Generally, the ratio of polyunsaturated fatty acid (PUFA) to saturated fatty acid (SFA) is used to evaluate the nutritional value of oil (Choi et al., 2014; López-Yerena et al., 2018). The effects of MUFA and PUFA+MUFA/SFA on the plasma and liver lipid concentrations in rats were examined by Chang and Huang (López-Yerena et al., 2018). They concluded that MUFA/SFA must be < 1, PUFA/SFA < 2, and PUFA/MUFA > 2 and PUFA+MUFA/SFA must not exceed than 2, for lowering the effects of triacylglycerol and cholesterol on the plasma and liver lipid concentrations.
The ratio of polyunsaturated fatty acid to saturated fatty acid for the blank sample was in agreement with Chang and Huang, where
MUFA/SFA = 0.5, PUFA / SFA = 1.3, PUFA/MUFA = 2.5, and PUFA+MUFA/SFA = 1.8.
The GC analysis of oil samples (Table 3), recorded that, all of them are not rich in PUFA.
The ratios of PUFA/SFA for nutrition value were not revealed for most samples.
Total phenolic and flavonoid content
The total polyphenolic content of investigated samples 1–17 according to the Folin method differed from one to another between 2.13 and 3.66 mg Gallic/1 g dry weights of de-oiled biomass, as shown in Fig. 2. The colorimetric determination of total flavonoid content in the samples recorded a variation from 1.28 to 2.44 mg/1 g dry weight in flavonoid content. The samples with higher oil % recorded low phenolic and flavonoid content, whereas the phenolic and flavonoid content in the blank sample was higher value, 4.5 and 2.9 mg/1 g, respectively.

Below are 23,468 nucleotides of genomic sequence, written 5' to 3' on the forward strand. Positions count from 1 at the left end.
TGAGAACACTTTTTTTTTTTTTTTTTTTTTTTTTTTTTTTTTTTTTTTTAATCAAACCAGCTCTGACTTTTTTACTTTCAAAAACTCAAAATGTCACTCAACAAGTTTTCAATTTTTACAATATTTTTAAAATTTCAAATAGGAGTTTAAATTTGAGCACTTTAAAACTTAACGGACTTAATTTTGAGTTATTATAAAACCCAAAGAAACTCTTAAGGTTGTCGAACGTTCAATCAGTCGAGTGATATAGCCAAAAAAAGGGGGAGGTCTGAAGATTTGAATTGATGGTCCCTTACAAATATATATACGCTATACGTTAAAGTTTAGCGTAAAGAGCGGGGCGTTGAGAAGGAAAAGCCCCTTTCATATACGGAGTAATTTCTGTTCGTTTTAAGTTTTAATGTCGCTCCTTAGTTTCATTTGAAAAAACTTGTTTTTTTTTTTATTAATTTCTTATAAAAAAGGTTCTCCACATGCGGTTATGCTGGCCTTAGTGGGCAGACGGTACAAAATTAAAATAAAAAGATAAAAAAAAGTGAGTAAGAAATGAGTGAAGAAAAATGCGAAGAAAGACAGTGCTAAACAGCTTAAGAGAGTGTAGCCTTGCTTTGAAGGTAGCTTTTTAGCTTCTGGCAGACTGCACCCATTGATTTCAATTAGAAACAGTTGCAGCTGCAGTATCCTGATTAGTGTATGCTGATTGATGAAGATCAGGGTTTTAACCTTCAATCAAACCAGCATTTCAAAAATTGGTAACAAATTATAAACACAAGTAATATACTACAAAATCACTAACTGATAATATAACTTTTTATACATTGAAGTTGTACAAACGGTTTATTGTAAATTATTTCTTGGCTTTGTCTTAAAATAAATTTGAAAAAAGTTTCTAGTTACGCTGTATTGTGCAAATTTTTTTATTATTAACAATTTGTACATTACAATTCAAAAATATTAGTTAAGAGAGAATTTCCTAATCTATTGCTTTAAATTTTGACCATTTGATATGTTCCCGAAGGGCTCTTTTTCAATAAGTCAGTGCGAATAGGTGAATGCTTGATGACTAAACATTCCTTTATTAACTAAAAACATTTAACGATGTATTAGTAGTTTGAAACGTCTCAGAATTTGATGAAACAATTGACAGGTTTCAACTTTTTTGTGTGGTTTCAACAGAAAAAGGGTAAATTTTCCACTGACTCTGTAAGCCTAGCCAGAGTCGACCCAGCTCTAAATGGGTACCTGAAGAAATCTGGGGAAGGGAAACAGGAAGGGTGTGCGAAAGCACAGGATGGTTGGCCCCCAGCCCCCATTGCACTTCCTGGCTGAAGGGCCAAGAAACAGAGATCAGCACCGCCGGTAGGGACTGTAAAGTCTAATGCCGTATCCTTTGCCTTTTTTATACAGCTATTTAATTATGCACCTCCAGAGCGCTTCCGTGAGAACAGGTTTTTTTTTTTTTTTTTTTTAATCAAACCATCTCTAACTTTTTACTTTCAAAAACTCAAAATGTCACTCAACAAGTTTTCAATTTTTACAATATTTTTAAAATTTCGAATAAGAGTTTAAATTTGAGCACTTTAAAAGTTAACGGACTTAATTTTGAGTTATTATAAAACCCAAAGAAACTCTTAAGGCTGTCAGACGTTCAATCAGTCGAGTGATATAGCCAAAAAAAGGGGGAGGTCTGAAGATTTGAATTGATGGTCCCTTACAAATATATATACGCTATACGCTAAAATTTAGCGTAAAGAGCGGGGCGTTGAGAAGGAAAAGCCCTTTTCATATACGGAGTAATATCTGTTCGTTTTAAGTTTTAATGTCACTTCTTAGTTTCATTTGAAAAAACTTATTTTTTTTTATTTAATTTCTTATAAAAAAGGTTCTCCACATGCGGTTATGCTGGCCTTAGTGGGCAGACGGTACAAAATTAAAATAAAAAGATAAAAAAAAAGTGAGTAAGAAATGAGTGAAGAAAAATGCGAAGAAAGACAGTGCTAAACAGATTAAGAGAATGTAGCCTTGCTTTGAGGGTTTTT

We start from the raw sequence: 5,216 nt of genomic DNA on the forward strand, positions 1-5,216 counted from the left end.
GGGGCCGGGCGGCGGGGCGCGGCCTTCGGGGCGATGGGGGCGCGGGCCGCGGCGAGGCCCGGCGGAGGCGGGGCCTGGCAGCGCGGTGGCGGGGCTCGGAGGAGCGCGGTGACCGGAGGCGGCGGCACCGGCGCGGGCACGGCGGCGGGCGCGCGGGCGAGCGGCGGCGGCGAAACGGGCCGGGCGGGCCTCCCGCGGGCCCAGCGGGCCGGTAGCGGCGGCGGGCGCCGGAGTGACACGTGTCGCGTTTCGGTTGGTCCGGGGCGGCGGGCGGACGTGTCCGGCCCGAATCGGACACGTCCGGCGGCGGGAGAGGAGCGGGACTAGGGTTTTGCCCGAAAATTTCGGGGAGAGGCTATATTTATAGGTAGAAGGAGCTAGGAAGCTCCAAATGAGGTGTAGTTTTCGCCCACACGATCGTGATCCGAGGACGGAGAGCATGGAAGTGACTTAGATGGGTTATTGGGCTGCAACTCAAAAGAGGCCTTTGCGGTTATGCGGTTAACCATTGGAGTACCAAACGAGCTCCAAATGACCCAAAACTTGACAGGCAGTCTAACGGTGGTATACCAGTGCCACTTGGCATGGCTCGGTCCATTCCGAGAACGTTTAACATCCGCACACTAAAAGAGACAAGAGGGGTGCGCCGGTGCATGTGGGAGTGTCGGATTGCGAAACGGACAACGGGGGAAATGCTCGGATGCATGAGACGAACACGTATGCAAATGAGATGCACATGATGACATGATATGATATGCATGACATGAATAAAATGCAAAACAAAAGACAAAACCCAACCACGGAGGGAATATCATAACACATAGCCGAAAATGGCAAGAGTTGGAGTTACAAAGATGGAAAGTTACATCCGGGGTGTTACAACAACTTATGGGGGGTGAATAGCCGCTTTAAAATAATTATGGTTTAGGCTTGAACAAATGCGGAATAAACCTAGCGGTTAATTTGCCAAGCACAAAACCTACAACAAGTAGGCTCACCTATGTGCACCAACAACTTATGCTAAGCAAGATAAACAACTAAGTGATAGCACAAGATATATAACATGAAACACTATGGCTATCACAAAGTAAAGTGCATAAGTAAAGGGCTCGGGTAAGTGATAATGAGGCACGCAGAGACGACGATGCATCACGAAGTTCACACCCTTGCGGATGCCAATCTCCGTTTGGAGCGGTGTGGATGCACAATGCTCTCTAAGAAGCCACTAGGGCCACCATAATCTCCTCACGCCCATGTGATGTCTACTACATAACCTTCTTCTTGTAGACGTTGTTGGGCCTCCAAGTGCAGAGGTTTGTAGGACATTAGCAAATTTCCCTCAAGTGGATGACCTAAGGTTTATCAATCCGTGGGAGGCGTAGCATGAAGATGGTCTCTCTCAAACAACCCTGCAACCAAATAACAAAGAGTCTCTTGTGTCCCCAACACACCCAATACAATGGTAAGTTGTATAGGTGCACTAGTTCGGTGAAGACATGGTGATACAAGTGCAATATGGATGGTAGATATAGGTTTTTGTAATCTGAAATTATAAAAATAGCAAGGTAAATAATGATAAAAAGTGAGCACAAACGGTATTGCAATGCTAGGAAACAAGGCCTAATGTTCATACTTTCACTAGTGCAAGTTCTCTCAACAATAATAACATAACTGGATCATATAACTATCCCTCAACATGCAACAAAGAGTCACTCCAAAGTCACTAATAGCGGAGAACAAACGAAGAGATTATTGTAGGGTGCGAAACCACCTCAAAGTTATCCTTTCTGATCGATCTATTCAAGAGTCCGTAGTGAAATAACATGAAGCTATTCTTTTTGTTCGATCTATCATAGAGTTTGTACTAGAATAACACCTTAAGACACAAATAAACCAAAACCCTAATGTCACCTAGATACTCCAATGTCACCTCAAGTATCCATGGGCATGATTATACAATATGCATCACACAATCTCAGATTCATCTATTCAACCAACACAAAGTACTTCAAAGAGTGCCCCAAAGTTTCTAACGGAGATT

Oil content of blank sample
The results show that ethanol has higher extraction efficiency than the other used solvents. This is for the fact that the efficiency of oil extraction is mostly dependent on the solvent polarity (Basily et al., 2018a).
The polar solvents can open the wall of cells and thus allow more extraction of the cell contents (Tir et al., 2012), so it is the most promising solvent for oil extraction. The ethanol and isopropanol as polar solvents of short-chain alcohols are used in several studies as alternative solvents for extraction because they are safer (Rodrigues et al., 2010; Russin et al., 2010).
The ultrasonic probe systems recorded maximum oil % with all solvents used for extraction process. The performance of ultrasonic technique is based on an electromagnetic transducer (i.e., converting mechanical energy or electrical one to big frequency sound) as an ultrasound power, commonly operating at a frequency of 20 kHz, and the ultrasonic probe energy is introducing directly into the extraction vessel not transfer through the liquid medium to the cells (Basily et al., 2018a).
Fatty acid profile of blank sample
There are slight differences in the fatty acid composition of the oil extracted either by different methods or with various organic solvents. This means that the extraction method and the solvent are affecting in the oil yield percentage, not in the oil composition. The result is in agreement with previous studies (Basily et al., 2018a).
Effect of different cultivation treatments on